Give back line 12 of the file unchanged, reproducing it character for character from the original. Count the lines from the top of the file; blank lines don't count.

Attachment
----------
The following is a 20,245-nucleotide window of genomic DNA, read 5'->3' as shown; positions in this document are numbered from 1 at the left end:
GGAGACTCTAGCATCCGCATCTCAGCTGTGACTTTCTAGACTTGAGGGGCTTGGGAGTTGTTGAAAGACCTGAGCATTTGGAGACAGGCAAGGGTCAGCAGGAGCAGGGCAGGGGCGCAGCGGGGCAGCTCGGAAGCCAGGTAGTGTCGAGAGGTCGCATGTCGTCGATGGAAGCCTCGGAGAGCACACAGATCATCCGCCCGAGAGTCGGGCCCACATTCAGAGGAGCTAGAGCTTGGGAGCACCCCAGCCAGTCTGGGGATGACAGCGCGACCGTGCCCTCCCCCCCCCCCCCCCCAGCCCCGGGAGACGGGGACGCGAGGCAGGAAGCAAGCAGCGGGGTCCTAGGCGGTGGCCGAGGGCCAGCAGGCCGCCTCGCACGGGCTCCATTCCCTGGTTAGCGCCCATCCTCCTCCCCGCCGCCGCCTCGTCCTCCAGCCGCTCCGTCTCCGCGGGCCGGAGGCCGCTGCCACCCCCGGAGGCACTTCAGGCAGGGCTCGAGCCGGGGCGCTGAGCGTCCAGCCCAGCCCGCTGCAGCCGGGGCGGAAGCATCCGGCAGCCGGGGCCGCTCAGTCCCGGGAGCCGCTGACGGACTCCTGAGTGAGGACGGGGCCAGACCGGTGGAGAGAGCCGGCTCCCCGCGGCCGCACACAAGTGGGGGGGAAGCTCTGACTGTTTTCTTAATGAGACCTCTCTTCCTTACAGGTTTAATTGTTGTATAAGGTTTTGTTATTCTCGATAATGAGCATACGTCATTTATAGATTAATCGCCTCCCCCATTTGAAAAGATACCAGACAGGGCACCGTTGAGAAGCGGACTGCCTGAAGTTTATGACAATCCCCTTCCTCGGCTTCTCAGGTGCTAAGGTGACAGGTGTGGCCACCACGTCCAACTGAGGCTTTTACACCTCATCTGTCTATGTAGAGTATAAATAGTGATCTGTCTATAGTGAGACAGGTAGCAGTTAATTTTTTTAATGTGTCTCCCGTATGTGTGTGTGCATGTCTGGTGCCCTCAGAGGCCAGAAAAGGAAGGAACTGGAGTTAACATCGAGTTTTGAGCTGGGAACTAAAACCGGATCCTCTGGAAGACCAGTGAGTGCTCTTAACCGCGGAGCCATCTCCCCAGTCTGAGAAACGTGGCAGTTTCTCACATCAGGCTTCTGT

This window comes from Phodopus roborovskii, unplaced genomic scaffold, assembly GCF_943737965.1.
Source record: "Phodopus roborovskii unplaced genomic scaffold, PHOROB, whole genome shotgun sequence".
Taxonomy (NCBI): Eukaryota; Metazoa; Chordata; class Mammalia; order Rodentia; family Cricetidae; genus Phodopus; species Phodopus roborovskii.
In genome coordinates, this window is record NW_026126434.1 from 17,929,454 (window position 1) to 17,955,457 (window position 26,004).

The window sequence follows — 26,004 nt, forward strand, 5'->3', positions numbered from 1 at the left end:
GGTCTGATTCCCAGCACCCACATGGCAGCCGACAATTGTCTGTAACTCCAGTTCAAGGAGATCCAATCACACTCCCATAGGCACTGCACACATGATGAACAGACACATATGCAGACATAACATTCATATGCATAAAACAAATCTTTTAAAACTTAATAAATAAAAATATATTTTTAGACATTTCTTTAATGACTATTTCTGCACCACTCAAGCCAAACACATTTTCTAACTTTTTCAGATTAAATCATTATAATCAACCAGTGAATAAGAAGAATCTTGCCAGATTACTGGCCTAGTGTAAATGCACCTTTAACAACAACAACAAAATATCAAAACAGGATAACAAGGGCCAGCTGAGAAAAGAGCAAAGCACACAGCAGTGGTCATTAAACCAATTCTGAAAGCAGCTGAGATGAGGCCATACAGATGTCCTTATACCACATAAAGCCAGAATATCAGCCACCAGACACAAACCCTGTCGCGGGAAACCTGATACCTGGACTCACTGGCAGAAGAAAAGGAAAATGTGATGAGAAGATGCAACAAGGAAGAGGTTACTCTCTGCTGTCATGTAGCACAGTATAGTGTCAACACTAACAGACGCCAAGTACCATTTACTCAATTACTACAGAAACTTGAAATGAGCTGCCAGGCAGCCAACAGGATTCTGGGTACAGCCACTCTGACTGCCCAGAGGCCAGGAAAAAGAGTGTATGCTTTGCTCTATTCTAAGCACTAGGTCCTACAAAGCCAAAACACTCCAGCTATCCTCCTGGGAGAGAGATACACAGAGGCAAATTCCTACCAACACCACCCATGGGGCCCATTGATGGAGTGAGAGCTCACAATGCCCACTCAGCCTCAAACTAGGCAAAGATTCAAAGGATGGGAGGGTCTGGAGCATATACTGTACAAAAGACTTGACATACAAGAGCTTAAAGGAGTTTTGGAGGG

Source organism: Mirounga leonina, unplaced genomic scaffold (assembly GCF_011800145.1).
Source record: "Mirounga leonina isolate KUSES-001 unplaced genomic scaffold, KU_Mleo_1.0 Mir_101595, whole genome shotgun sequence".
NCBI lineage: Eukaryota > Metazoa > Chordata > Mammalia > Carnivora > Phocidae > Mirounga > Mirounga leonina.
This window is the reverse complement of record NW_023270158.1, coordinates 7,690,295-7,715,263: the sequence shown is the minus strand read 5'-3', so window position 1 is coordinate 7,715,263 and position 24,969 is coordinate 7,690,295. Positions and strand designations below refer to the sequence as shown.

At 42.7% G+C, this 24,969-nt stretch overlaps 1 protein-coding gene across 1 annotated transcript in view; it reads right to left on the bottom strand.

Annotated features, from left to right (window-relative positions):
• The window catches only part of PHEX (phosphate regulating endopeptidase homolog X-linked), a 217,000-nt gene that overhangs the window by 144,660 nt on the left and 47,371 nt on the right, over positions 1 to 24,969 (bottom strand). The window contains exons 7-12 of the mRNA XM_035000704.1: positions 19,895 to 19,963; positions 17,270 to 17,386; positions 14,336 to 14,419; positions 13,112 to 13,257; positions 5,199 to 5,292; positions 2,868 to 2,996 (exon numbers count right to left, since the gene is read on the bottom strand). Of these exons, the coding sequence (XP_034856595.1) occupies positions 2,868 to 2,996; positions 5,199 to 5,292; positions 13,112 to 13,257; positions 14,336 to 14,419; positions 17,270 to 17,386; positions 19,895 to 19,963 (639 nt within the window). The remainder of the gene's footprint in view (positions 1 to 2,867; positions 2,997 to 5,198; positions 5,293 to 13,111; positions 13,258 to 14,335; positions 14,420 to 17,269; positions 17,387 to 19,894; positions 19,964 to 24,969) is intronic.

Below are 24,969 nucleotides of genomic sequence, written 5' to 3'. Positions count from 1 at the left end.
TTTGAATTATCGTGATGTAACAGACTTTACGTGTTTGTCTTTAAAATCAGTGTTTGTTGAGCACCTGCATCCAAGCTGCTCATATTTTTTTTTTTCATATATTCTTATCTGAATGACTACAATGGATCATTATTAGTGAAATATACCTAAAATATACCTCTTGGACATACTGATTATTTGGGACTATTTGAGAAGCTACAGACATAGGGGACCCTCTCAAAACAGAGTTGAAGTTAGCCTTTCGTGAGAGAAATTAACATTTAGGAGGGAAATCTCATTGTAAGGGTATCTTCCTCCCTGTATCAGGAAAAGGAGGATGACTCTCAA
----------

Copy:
This window is the reverse complement of record NW_023270158.1, coordinates 7,690,295-7,715,263: the sequence shown is the minus strand read 5'-3', so window position 1 is coordinate 7,715,263 and position 24,969 is coordinate 7,690,295. Positions and strand designations below refer to the sequence as shown.